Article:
Cal baseball 1 step closer to next round after Mitchell Kranson walk-off

Patrick Chong/File

Related Posts

They call him El Gaucho. That is Cal junior baseball player Mitchell Kranson. Maybe it’s his signature mustache. Maybe it’s the steak called El Gaucho that Kranson ate before hitting four for four in a game earlier in this year.

Whatever it is, the whole baseball world knows his name now after the catcher hit a skying walk-off home run against Texas A&M in the regional semifinal in the NCAA tournament. The Bears celebrated at home plate, as the man with the ’stache circled the bases in the dead quiet Blue Bell Park in College Station, Texas.

In the most dramatic game of the NCAA tournament thus far, Cal (36-19, 18-12 in Pac-12) pulled out a 2-1 thriller, sending the squad into the regional championship game and one victory away from the final 16 teams in the super regional. Now they await the winner of A&M and Coastal Carolina’s elimination game.

The Aggies (46-12, 18-10 in SEC) scored first, jumping out to an early 1-0 lead in the top of the first inning. Left fielder Logan Taylor dribbled a grounder to the left side of the diamond that went just off the glove of diving third baseman Lucas Erceg and into the outfield. One run scored, but that was the extent of the damage.

In what has become a trend for Cal starter Ryan Mason this year, the junior got into trouble early but settled into his dominant form. Mason would last eight innings, scattering six hits and yielding only the one earned run.

Meanwhile, the Bears’ offense desperately tried to crack Aggies starter Grayson Long. Every time Cal threatened to score, Long found a way to get out of the jam.

As the game transitioned into the latter innings, the Bears were beginning to the feel the pressure. But then, Long broke.

In the bottom of the seventh inning, Bears’ right fielder Devin Pearson began a two-out rally. After Erceg advanced Pearson to third with a single of his own, senior Chris Paul laced a line-drive RBI to right center field. It was 1-1 and was suddenly a whole new game.

In the bottom of the eighth, the Bears were looking to steal the game in front of the A&M faithful. With two outs and a seemingly dead inning, the Bears began another two-out rally. Three batters later, the bases were jacked for Pearson, who was three for four up to that point and the sole run scorer. On the 2-2 pitch, one could hear a pin drop.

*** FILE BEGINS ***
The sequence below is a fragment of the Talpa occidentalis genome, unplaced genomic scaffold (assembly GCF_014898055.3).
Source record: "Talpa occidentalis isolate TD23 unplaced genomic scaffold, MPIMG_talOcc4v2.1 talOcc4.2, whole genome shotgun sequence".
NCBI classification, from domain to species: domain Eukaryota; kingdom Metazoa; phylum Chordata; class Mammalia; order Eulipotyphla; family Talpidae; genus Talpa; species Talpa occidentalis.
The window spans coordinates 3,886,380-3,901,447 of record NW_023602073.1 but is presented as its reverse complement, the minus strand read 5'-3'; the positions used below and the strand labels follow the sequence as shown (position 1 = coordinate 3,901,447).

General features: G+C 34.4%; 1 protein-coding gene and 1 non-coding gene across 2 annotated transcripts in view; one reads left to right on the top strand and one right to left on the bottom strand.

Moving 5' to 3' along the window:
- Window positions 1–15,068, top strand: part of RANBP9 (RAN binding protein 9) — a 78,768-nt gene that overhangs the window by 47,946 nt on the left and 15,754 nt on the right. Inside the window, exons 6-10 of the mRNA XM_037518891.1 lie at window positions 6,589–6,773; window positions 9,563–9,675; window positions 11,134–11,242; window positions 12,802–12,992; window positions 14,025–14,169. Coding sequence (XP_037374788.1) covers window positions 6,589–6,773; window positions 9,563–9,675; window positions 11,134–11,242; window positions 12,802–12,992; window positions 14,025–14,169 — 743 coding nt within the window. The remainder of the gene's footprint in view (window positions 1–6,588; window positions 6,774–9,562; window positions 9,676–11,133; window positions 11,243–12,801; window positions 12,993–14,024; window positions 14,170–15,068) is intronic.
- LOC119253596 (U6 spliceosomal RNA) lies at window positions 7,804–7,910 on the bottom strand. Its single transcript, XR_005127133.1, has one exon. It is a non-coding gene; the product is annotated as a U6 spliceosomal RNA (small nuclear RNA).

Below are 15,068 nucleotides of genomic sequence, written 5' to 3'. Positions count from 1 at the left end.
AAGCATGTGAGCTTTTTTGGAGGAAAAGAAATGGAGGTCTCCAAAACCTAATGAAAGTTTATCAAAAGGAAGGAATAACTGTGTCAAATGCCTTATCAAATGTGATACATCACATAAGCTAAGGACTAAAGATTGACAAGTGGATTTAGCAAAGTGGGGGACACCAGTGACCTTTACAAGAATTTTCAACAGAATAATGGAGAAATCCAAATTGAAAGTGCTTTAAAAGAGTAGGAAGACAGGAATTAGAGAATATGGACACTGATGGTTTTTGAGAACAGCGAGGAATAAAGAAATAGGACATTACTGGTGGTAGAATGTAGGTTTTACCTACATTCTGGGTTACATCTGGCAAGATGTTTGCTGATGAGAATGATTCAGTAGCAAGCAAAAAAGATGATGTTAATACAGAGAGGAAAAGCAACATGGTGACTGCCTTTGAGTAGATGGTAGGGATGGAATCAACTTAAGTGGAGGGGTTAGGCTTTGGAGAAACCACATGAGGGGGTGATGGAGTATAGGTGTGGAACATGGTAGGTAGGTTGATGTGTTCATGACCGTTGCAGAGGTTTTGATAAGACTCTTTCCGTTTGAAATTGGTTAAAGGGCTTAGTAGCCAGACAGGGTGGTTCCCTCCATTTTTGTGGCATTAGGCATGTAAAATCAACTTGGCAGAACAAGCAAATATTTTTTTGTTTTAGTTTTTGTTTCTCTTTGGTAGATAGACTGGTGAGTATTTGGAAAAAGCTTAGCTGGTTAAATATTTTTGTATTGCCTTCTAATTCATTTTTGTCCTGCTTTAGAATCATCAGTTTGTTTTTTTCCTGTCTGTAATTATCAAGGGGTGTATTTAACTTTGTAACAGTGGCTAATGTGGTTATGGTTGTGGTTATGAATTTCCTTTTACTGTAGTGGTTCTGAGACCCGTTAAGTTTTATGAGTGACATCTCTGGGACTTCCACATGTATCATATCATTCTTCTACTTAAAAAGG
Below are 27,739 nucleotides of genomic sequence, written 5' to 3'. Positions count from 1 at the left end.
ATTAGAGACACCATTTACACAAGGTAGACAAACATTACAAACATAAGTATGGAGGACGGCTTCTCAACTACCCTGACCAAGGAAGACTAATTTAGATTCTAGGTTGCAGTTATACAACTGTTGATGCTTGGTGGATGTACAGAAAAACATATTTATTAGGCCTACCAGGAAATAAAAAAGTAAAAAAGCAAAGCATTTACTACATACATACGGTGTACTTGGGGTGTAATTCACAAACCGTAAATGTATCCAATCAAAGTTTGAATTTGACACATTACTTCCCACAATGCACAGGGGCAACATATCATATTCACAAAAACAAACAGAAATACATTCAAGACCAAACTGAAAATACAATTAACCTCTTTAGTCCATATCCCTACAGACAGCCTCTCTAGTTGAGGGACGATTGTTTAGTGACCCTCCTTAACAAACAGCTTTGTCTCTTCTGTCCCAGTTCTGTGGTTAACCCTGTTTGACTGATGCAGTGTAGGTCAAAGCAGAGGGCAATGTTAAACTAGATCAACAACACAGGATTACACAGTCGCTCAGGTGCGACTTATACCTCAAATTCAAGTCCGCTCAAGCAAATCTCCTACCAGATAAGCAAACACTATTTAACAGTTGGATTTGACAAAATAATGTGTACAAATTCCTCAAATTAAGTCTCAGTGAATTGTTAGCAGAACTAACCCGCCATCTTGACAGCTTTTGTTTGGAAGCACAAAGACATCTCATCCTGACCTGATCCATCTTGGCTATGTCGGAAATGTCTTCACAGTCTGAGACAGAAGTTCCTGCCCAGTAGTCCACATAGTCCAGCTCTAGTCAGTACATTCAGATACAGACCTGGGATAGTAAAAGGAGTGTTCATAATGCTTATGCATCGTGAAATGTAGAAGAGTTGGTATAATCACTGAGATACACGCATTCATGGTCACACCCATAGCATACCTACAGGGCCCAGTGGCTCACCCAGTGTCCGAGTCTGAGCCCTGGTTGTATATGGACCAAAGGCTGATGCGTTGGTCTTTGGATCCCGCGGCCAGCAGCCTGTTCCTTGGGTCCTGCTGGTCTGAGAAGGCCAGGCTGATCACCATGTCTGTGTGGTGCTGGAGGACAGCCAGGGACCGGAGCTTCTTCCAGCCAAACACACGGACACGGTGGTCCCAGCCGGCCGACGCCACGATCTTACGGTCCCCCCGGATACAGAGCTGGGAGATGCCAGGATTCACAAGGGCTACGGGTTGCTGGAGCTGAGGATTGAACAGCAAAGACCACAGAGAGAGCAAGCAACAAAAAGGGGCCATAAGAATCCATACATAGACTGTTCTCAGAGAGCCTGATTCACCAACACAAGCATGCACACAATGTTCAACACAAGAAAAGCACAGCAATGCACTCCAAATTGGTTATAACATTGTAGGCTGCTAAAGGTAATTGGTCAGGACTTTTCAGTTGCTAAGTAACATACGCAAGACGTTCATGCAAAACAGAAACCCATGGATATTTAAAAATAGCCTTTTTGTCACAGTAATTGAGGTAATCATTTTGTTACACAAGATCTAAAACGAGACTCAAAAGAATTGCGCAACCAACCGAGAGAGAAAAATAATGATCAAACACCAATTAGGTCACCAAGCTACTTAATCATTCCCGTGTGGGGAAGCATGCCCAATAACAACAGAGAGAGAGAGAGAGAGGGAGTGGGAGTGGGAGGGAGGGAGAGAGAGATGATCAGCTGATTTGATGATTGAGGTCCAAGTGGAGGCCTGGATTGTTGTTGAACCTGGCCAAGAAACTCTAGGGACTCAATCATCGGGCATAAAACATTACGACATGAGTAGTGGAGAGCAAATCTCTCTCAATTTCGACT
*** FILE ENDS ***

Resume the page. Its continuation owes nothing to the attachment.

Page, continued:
But then the junior struck out and the whole stadium released one big sigh of relief.

The Aggies then came out with a powerful counter-punch in the top of the ninth. A&M got into a first and third situation with only one out. In the most drama-packed moment of the game up to that point, Cal closer Dylan Nelson came through. The senior collected a grounder right back to the mound, turned in one motion and fired it to second, where shortstop Preston Grand Pre was able to turn two over to first.

The Bears escaped by the hair of their chin. The building pressure was not lost on Cal coach Dave Esquer, who endlessly paced the dugout.

In the back-and-forth battle, Cal came within feet of winning in walk-off fashion in the bottom of the ninth. The Bears reversed the tables on the Aggies, also threatening with first and third and one out. But left fielder Brian Celsi popped out, and Grand Pre tried and failed at a push bunt for a hit.

Two innings later, in the top of the 11th, Celsi made the play of the game. Banks hit what looked to be a two-run homer toward the left-field fence. Celsi slowly approached the wall, timing his jump and robbing Banks blind, who pulled up mid-trot in complete shock.

Neither team could find the winning run. Nelson, normally pitching one to two innings in relief, powered through four innings.

When the fans thought the drama could not be ramped up any further, Cal’s Erik Martinez found himself in a bases-loaded jam in the top of the 13th. With the go-ahead run 90 feet from home and one out, Martinez delivered a payout pitch on a 3-2 count and struck out right fielder Nick Banks.

Martinez induced a ground out to second base to keep the game from slipping away.

Austin Crochetiere covers baseball. Contact him at [email protected].